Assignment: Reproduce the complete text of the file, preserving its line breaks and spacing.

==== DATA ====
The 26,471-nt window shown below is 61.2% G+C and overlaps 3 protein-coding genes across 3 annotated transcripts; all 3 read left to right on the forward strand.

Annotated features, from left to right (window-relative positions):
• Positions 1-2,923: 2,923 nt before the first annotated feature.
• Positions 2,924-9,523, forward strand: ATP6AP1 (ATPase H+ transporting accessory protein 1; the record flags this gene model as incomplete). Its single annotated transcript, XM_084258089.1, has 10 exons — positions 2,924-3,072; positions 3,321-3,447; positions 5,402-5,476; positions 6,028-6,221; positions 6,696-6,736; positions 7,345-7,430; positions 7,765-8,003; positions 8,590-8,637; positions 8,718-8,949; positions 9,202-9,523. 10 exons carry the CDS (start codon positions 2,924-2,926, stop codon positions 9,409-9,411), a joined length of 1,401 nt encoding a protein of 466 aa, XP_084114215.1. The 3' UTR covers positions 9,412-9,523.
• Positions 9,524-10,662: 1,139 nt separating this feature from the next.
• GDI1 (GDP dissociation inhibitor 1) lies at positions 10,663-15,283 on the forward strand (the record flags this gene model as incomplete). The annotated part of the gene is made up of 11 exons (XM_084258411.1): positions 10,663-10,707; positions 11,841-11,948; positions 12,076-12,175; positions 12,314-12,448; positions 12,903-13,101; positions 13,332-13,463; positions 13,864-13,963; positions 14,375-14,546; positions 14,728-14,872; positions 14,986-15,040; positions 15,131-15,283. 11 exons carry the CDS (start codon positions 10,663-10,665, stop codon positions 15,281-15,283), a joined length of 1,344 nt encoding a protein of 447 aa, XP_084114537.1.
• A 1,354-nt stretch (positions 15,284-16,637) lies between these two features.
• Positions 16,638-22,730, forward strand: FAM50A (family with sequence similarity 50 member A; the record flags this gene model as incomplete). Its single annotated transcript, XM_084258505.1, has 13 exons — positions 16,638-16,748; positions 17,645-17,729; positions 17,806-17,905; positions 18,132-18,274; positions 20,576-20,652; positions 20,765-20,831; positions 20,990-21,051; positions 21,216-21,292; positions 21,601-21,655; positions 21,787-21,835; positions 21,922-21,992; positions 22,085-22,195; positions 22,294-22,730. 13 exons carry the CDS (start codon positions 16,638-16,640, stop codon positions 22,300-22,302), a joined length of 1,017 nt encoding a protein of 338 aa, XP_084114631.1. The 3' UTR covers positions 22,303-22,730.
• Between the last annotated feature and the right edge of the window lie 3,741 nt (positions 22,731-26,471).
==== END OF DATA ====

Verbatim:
The 26,471-nt window shown below is 61.2% G+C and overlaps 3 protein-coding genes across 3 annotated transcripts; all 3 read left to right on the forward strand.

Annotated features, from left to right (window-relative positions):
• Positions 1-2,923: 2,923 nt before the first annotated feature.
• Positions 2,924-9,523, forward strand: ATP6AP1 (ATPase H+ transporting accessory protein 1; the record flags this gene model as incomplete). Its single annotated transcript, XM_084258089.1, has 10 exons — positions 2,924-3,072; positions 3,321-3,447; positions 5,402-5,476; positions 6,028-6,221; positions 6,696-6,736; positions 7,345-7,430; positions 7,765-8,003; positions 8,590-8,637; positions 8,718-8,949; positions 9,202-9,523. 10 exons carry the CDS (start codon positions 2,924-2,926, stop codon positions 9,409-9,411), a joined length of 1,401 nt encoding a protein of 466 aa, XP_084114215.1. The 3' UTR covers positions 9,412-9,523.
• Positions 9,524-10,662: 1,139 nt separating this feature from the next.
• GDI1 (GDP dissociation inhibitor 1) lies at positions 10,663-15,283 on the forward strand (the record flags this gene model as incomplete). The annotated part of the gene is made up of 11 exons (XM_084258411.1): positions 10,663-10,707; positions 11,841-11,948; positions 12,076-12,175; positions 12,314-12,448; positions 12,903-13,101; positions 13,332-13,463; positions 13,864-13,963; positions 14,375-14,546; positions 14,728-14,872; positions 14,986-15,040; positions 15,131-15,283. 11 exons carry the CDS (start codon positions 10,663-10,665, stop codon positions 15,281-15,283), a joined length of 1,344 nt encoding a protein of 447 aa, XP_084114537.1.
• A 1,354-nt stretch (positions 15,284-16,637) lies between these two features.
• Positions 16,638-22,730, forward strand: FAM50A (family with sequence similarity 50 member A; the record flags this gene model as incomplete). Its single annotated transcript, XM_084258505.1, has 13 exons — positions 16,638-16,748; positions 17,645-17,729; positions 17,806-17,905; positions 18,132-18,274; positions 20,576-20,652; positions 20,765-20,831; positions 20,990-21,051; positions 21,216-21,292; positions 21,601-21,655; positions 21,787-21,835; positions 21,922-21,992; positions 22,085-22,195; positions 22,294-22,730. 13 exons carry the CDS (start codon positions 16,638-16,640, stop codon positions 22,300-22,302), a joined length of 1,017 nt encoding a protein of 338 aa, XP_084114631.1. The 3' UTR covers positions 22,303-22,730.
• Between the last annotated feature and the right edge of the window lie 3,741 nt (positions 22,731-26,471).